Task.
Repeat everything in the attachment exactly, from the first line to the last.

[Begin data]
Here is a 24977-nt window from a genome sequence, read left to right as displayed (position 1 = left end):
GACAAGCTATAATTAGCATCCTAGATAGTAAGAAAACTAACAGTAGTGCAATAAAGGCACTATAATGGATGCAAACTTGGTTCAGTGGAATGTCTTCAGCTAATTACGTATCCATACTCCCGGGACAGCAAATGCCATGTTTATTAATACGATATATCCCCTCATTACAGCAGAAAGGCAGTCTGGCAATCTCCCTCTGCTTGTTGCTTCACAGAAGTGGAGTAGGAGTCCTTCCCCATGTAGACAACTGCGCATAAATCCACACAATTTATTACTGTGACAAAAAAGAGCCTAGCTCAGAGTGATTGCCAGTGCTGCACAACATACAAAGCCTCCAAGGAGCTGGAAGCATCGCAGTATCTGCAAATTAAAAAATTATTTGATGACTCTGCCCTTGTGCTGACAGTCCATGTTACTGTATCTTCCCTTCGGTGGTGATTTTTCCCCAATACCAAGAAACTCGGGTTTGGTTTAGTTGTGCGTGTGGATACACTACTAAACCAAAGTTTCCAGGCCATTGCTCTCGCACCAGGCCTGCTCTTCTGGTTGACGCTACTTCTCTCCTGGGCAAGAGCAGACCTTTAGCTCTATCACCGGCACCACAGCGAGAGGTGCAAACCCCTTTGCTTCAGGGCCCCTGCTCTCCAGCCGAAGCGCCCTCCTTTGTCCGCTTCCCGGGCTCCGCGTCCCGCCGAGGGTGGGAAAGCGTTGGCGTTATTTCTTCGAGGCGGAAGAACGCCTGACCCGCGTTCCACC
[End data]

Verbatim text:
Here is a 24977-nt window from a genome sequence, read left to right as displayed (position 1 = left end):
GACAAGCTATAATTAGCATCCTAGATAGTAAGAAAACTAACAGTAGTGCAATAAAGGCACTATAATGGATGCAAACTTGGTTCAGTGGAATGTCTTCAGCTAATTACGTATCCATACTCCCGGGACAGCAAATGCCATGTTTATTAATACGATATATCCCCTCATTACAGCAGAAAGGCAGTCTGGCAATCTCCCTCTGCTTGTTGCTTCACAGAAGTGGAGTAGGAGTCCTTCCCCATGTAGACAACTGCGCATAAATCCACACAATTTATTACTGTGACAAAAAAGAGCCTAGCTCAGAGTGATTGCCAGTGCTGCACAACATACAAAGCCTCCAAGGAGCTGGAAGCATCGCAGTATCTGCAAATTAAAAAATTATTTGATGACTCTGCCCTTGTGCTGACAGTCCATGTTACTGTATCTTCCCTTCGGTGGTGATTTTTCCCCAATACCAAGAAACTCGGGTTTGGTTTAGTTGTGCGTGTGGATACACTACTAAACCAAAGTTTCCAGGCCATTGCTCTCGCACCAGGCCTGCTCTTCTGGTTGACGCTACTTCTCTCCTGGGCAAGAGCAGACCTTTAGCTCTATCACCGGCACCACAGCGAGAGGTGCAAACCCCTTTGCTTCAGGGCCCCTGCTCTCCAGCCGAAGCGCCCTCCTTTGTCCGCTTCCCGGGCTCCGCGTCCCGCCGAGGGTGGGAAAGCGTTGGCGTTATTTCTTCGAGGCGGAAGAACGCCTGACCCGCGTTCCACC